Causes of Small Business Failure in Uganda: A Case Study from Bushenyi and Mbarara Towns

by Charles Tushabomwe-Kazooba

Abstract

The privatization drive and the Civil and Public Service reforms that began in the early 1990s in Uganda laid a foundation for an increased number of small business enterprises. By 2002, small scale enterprises were employing approximately 2,000,000, and serving about 6,000,000 people at business and household level. The entrepreneurs that set up these enterprises lacked business management skills and capital, and as such, many of them faced a number of problems, most of which were of a startup nature. A survey was carried out to establish the causes of small business failures in Uganda using businesses in Mbarara and Bushenyi towns as case studies. In-depth interviews and questionnaire methods were mainly used to collect data from 133 small business enterprises. It is concluded that the causes of small businesses failure are multidimensional and diverse. They include poor management as well as political, economic, social, cultural and environmental factors. In practice, many of these are interrelated. The survey revealed that the startup factors posed a greater threat than those that are encountered once the business has been established. As such, business people who successfully negotiate the initial startup hurdles have greater chances of future success in their businesses. Despite the solutions sought over the years, the business community in Uganda is still hampered by the challenges. The study concludes by making a number of practical suggestions against business failure.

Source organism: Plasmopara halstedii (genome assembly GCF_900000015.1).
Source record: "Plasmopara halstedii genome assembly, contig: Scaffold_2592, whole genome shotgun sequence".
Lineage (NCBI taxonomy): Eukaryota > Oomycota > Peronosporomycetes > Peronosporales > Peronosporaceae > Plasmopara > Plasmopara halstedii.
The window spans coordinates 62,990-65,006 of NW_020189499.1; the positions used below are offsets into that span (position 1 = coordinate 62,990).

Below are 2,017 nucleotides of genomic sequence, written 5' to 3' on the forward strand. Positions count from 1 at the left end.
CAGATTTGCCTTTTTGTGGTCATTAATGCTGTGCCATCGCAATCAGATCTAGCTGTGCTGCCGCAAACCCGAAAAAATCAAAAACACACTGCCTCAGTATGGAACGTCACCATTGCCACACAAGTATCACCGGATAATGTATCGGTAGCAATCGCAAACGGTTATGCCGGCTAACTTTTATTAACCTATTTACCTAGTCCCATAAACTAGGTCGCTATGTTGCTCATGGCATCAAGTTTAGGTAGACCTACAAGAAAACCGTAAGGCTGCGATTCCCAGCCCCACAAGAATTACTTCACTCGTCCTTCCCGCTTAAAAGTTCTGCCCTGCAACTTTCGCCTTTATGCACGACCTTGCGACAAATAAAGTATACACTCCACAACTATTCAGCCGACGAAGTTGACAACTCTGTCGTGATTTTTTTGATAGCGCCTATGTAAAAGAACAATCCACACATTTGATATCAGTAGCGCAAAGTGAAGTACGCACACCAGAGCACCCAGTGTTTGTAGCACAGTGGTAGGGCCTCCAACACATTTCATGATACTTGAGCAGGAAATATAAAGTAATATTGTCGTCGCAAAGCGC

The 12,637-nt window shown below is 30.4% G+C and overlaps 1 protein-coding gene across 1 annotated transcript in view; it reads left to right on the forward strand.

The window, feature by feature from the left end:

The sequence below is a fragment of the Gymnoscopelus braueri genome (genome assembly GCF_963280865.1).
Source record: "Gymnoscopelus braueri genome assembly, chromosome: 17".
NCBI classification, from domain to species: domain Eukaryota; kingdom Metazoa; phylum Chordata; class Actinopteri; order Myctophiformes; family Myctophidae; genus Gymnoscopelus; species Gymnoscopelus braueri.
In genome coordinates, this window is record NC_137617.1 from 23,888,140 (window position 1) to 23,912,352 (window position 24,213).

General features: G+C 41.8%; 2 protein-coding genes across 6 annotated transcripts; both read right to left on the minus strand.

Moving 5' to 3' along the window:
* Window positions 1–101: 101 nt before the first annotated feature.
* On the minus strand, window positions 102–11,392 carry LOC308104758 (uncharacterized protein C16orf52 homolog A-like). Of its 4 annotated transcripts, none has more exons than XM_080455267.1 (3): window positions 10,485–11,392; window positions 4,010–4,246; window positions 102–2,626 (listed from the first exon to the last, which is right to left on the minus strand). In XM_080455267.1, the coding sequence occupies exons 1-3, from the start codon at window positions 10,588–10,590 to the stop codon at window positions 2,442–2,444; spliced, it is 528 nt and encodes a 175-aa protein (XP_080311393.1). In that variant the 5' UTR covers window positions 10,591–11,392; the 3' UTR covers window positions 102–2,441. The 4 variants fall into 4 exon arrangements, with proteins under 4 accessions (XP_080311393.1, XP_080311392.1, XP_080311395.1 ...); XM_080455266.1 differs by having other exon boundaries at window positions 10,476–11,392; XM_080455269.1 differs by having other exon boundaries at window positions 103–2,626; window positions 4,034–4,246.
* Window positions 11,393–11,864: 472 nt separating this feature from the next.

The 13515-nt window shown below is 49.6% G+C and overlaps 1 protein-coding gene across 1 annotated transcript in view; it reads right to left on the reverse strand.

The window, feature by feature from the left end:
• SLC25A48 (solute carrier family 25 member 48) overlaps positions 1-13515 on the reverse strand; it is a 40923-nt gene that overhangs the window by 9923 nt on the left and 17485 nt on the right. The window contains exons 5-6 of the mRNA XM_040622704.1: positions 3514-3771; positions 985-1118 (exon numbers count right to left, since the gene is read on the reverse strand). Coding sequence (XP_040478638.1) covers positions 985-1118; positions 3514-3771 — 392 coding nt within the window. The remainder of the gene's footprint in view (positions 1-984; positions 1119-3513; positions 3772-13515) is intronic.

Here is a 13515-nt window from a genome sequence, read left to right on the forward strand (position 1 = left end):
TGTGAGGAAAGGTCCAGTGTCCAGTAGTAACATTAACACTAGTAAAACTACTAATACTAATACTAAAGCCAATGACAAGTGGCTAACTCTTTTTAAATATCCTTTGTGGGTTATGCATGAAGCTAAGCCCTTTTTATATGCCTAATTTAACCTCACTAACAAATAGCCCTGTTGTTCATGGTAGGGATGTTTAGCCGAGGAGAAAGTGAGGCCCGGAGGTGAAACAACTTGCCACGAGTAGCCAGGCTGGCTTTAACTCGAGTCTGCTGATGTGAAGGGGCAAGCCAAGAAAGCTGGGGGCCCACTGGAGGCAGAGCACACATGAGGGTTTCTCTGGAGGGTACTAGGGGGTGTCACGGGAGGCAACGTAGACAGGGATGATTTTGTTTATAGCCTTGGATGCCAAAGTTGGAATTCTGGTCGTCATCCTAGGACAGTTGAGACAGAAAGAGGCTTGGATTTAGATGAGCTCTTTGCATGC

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Charles Tushabomwe-Kazooba is a Lecturer, in Management Science at Mbarara University of Science and Technology. He holds an MBA from the University of Birmingham Business School 1988 and is a Chartered Certified Accountant.